The transformation that the owner and her husband imagined imagined for their Barnes, south west London home (which was, at that point two separate Victorian houses) was spectacularly ambitious. The overhaul – to combine the properties – would be dramatic and, not surprisingly, they needed an interior designer in which they could put their wholehearted trust. In time, they found Ali Robinson and Carolyn van Noort, of Robinson van Noort Design Studio and, 18 months later, the family settled into their unique home.
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We bought the original house twelve years ago and then, two years later, the neighbouring house was put up for sale. It was a perfect development opportunity. We rented out the second house for ten years, while getting the funds together to combine it with ours to accommodate our growing family of four children and a menagerie of pets.
The couple wanted to create a family home that would honour the fact it was once two buildings, but also felt like a complete entity. The houses had been built by the same architect so, from the outside, are easily seen as one building. We originally applied for planning consent to remove the internal wall between them, but this was refused so we had to come up with another way to connect the buildings. This new plan included a double rear extension for a large open-plan kitchen, nook and study, removing one staircase to create a triple-height void with a skylight and adding an aperture in the sitting room wall – as this party wall could not be taken down – to ensure a sense of flow. Conversely, because of restrictions on the project, we were able to create these peculiar, charming spaces.
Explore a happy family home in London
The choice of wallpaper was the starting point for this elegant scheme. As the owner says, ‘It is extraordinary; it makes the room look different from every angle, depending on the light and the time of the day.’ The owner wanted to retain original features, but she also wanted strong contemporary elements and to have furniture from a wide range of periods. ‘The rooms had to be liveable and welcoming. I did not want a show home where people would be afraid to sit down. I wanted a neutral base that was also warm, and I was clear that there should be no chrome. I also asked for a mix of fitted and freestanding furniture,’ she explains.
This spacious kitchen is part of a larger living area that was made by extending and combining the ground floor rooms at the back of both houses. A huge new pivot door and windows (above right) offer views of the garden, while light streams in through the skylight above. Instead of a chandelier or three pendant lights over the table, Miranda chose a more unique design. ‘It took a long time to arrange this piece as the lights are not in a line and hang at varying heights.’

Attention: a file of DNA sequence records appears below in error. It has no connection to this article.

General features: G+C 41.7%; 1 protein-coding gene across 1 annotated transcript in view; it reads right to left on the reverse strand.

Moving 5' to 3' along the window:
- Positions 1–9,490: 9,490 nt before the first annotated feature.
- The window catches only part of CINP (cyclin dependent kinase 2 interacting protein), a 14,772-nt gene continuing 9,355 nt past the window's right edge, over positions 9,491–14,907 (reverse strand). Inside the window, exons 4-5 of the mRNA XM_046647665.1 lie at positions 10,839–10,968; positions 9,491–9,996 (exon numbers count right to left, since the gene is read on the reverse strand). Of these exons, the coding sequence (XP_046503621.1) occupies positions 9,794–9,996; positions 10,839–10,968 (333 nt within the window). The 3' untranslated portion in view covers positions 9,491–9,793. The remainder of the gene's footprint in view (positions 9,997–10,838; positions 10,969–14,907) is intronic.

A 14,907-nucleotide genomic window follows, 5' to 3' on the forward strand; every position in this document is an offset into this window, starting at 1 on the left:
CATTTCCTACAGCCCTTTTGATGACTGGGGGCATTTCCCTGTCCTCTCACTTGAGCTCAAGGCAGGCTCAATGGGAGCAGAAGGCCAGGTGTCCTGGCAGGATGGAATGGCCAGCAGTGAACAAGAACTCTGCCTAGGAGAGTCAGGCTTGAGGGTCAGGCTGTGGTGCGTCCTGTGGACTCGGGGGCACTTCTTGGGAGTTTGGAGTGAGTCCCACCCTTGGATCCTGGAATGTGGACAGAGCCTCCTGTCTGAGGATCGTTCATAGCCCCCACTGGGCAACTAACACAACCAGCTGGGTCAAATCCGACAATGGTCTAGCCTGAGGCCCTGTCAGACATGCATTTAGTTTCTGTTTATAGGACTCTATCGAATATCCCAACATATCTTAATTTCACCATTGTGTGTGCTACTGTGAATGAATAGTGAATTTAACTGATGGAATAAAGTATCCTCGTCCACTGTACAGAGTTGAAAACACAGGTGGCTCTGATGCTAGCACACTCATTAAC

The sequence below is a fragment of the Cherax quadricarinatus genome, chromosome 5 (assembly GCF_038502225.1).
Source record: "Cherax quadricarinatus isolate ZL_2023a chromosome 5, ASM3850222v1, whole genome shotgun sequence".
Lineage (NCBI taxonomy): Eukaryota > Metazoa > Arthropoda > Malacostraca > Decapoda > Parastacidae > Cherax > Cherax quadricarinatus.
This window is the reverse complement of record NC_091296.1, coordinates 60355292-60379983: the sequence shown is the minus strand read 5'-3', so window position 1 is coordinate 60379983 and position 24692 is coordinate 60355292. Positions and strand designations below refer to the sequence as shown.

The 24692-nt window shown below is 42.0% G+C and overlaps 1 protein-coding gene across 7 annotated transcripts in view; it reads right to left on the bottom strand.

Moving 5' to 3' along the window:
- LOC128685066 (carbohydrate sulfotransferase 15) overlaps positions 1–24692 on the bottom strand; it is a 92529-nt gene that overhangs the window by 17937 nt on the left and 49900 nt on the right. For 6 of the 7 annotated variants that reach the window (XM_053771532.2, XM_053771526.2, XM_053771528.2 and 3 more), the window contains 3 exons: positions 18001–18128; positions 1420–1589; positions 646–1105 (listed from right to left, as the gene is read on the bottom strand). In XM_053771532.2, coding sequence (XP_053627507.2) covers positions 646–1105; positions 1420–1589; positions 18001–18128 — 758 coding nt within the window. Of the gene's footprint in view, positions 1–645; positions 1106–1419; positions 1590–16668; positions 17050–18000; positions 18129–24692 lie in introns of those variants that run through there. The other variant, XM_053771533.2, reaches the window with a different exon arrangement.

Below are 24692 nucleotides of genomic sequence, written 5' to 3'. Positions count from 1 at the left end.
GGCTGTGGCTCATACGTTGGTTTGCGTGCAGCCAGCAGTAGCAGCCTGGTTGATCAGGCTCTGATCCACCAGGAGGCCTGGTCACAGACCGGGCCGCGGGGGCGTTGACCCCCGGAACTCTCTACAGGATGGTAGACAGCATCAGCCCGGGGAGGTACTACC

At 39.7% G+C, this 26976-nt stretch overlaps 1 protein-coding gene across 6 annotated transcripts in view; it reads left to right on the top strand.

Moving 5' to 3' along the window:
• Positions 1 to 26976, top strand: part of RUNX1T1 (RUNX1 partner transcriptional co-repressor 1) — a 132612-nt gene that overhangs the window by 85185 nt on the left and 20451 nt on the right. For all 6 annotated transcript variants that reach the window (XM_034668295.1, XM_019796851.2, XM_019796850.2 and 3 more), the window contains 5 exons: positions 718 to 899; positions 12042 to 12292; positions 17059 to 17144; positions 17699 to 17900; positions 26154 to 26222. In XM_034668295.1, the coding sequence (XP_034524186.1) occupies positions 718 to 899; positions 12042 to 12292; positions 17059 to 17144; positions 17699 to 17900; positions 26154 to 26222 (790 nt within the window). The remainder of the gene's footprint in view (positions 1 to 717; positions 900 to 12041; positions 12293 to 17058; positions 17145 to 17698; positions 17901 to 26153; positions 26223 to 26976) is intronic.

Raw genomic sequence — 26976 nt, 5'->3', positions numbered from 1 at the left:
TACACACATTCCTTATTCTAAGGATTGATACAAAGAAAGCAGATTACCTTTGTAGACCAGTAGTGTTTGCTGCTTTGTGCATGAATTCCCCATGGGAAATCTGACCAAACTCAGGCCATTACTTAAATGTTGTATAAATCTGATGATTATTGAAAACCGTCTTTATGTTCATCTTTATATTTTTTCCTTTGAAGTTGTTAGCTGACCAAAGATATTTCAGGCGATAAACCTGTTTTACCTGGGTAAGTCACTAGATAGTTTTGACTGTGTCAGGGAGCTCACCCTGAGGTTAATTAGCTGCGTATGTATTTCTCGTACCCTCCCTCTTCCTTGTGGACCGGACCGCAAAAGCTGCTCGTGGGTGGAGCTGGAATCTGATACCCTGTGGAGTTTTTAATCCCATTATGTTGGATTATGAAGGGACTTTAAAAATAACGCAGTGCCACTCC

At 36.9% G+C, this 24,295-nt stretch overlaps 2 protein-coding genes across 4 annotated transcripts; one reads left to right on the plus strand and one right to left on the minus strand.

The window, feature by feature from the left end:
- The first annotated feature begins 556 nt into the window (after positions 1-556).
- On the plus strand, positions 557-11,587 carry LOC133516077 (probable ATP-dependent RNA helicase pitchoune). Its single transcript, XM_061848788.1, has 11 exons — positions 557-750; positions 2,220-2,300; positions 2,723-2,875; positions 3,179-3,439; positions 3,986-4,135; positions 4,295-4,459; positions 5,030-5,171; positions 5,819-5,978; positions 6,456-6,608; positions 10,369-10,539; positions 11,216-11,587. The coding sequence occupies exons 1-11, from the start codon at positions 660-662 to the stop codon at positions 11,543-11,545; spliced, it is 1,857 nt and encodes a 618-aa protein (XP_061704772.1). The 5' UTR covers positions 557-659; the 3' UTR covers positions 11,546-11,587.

This lacquered cupboard backs onto a matching row of units that houses the oven at the far end of the kitchen. A push-touch door at the end of the hall leads to a cloakroom.
‘I wanted somewhere I could relax and have coffee with friends or read and this space, with its low seating, is ideal,’ says the owner.
A window and glazed cabinet were added to what was once the party wall between the two houses, so that the family could use the spaces separately but not feel cut off from each other. ‘I was inspired to use the soft greys and citrus hues of my inherited rocking chair as the starting point for the colour scheme,’ says the owner.
Inspired by a pergola designed by Hay Joung Hwang for the 2016 RHS Chelsea Flower Show, Miranda asked her builder to work with garden designer Virginie Vallée to create a similar feature. The result is a garden that complements both the pergola and the house.
‘We had to retain the chimney breast, but we removed the walls on either side, opening up the room so storage could be added behind the chimney breast,’ explains the interior designer.
The polished plaster shower wall is waxed for a fully waterproof finish, while the cabinetry’s chamfer rim adds an architectural quality to this understated space.
‘My daughter was eight when we completed the work on the house, so I made her room neutral enough so that she won’t grow out of it too quickly; says the owner.
‘This wet room is resilient enough for all the showers my teenage girls take; says the owner. The grout was chosen to match the flooring.
Photography/ Davide Lovatti